HRH the Duke of Kent visited the Hospice today to officially open the new state-of-the art Inpatient Unit for the people of Bristol and surrounding areas.
The Inpatient Unit was completed with the aid of the Room to Care Appeal fundraising campaign. Launched in October 2017, the appeal raised the final £1.53 million required, with individuals, businesses and organisations across the city supporting the appeal.
The new unit has been receiving patients since November 2018 and allows St Peter’s Hospice to provide local people with the very best palliative care within an environment of comfort, compassion and respect.
St Peter’s Hospice Chief Executive, Simon Caraffi said: “We were honoured to welcome HRH the Duke of Kent to St Peter’s today to officially open the Inpatient Unit. The Unit is a superb building and a 21st century hospice for Bristol where we can provide a warm, welcoming and calm environment with the highest clinical standards.
“The people of Bristol have made this happen, from people organising fundraising events and making individual donations to support from fundraising trusts. Bristol has achieved something remarkable, of which we can all be proud.
“Thank you to everyone who has raised or contributed funds to build the new Inpatient Unit. We are so grateful for the generosity of the individuals, groups and companies who have chosen to support us.”
Features of the new Inpatient Unit and Hospice include:
Private, enlarged patient bedrooms
All 15 bedrooms have been designed with patient privacy and choice in mind. They are beautifully decorated rooms, filled with light from huge floor to ceiling windows and all have access to the garden terrace. Large sliding doors enable beds to be wheeled outside to take in the newly landscaped gardens.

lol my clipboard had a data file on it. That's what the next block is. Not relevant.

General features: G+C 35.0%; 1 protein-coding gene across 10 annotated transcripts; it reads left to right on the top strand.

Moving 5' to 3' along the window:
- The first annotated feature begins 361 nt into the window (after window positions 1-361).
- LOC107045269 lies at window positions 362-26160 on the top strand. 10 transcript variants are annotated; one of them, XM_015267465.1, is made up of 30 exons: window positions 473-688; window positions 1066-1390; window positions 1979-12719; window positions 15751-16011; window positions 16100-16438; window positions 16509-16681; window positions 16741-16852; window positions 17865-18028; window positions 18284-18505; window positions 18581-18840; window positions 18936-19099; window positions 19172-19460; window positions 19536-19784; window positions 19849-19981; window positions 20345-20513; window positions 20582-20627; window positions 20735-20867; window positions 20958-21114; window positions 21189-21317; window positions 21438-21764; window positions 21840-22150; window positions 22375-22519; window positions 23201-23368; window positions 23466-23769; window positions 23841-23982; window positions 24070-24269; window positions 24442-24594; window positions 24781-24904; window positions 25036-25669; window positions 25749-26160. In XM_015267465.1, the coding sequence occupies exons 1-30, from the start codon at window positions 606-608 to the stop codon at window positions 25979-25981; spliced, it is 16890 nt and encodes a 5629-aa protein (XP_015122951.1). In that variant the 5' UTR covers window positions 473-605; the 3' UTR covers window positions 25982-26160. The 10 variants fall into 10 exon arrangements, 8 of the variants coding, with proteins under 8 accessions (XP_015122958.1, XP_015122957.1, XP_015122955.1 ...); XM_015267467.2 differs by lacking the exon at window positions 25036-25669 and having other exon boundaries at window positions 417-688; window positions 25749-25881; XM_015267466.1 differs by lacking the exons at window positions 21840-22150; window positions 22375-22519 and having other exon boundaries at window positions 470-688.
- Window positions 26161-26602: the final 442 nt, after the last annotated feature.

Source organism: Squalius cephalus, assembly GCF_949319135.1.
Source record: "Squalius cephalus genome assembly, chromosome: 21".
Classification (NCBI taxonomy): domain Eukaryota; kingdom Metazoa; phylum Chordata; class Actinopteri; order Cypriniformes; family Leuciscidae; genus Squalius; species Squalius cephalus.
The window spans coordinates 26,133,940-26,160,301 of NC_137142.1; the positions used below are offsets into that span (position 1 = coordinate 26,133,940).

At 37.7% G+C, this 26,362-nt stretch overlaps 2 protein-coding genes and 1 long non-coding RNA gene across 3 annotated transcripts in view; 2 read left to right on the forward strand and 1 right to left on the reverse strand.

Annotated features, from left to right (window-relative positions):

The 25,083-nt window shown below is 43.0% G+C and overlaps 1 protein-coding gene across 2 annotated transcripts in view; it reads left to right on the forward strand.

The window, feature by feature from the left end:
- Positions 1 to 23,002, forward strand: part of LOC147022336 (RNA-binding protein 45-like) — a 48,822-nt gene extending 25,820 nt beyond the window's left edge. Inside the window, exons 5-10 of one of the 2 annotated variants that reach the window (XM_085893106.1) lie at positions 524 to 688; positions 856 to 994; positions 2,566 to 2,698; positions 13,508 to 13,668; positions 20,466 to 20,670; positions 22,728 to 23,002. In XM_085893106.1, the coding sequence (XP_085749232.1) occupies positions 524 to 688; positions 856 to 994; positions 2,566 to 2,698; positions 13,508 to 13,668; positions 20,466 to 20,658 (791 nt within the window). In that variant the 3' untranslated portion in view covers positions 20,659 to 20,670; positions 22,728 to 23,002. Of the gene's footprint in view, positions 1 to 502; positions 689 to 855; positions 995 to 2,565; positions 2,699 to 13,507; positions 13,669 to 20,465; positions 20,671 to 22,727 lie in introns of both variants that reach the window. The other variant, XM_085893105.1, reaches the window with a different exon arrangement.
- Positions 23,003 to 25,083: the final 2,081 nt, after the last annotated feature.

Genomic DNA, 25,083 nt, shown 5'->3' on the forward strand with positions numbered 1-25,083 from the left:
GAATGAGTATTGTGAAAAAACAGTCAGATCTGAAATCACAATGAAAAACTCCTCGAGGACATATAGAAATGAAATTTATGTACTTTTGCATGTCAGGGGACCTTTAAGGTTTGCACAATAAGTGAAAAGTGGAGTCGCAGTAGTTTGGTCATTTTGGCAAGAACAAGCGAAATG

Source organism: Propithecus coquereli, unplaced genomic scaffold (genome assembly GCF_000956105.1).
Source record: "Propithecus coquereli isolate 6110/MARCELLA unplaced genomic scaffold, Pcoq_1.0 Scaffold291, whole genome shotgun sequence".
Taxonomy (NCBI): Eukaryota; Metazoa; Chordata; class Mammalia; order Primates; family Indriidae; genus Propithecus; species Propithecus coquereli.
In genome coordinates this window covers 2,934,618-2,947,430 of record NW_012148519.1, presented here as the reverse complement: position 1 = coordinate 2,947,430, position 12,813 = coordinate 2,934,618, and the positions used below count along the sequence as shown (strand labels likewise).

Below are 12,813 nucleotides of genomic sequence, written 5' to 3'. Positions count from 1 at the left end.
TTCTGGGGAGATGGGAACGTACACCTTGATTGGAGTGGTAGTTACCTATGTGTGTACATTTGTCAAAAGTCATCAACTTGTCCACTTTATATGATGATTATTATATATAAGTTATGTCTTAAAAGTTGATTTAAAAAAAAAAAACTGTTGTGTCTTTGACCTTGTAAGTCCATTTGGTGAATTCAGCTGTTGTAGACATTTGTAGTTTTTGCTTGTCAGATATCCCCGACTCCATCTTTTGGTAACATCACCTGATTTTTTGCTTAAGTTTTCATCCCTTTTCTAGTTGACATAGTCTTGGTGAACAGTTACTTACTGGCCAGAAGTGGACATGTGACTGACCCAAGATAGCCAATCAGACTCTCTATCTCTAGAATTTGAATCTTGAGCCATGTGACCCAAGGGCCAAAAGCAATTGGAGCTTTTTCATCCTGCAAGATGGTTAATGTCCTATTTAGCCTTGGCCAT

All rooms have a private ensuite wet room. Lighting is dimmable and installed on separate circuits to allow as much or as little light as the patient desires. Each room has a TV with an easy use remote.
Seven of the rooms have overhead hoists which can be hidden discreetly away in a wardrobe when not in use. There are observation panels in the doors out into the corridor which enable nurses to check on the patient without entering the room, maximising patient privacy.
There is a sofa bed in every bedroom for family and friends to stay overnight, where previously the Hospice did not have any overnight facilities for families.
The new corridor throughout the unit has high ceilings clad in a light wood with ambient lighting. At night the light dims by approximately 20% to reduce disruption to patients.
Dementia friendly rooms
Four of the rooms are dementia friendly with the flooring and colour choices chosen to minimise confusion. There is access from each of the rooms onto a secure garden to ensure patient safety.
Lounges and Sanctuary
There are two lounges for use by patients and their families with beautiful views on to the newly landscaped gardens. The family lounge has a TV with hearing loop and toys for children. There is also a central Sanctuary Room where people can go to have quiet time and reflect.
An oak framed space at the entrance to the unit has been designed to be a comfortable place to relax and unwind, serving soups, jacket potatoes, paninis and sandwiches. The coffee shop also features a children’s area.
The new hairdressers is designed to accommodate wheelchair users and features floor to ceiling windows looking out onto one of three interior gardens.
Staff areas and equipment
The new unit also focuses on the needs of staff, with a new staff room away from the unit to allow them to rest without interruption. There is a new ward office and meeting room and each bedroom has a medication bay containing a cabinet to store patient’s drugs. The layout of the building is designed to maximise staff visibility so that staff can see all areas of the building from the reception desk.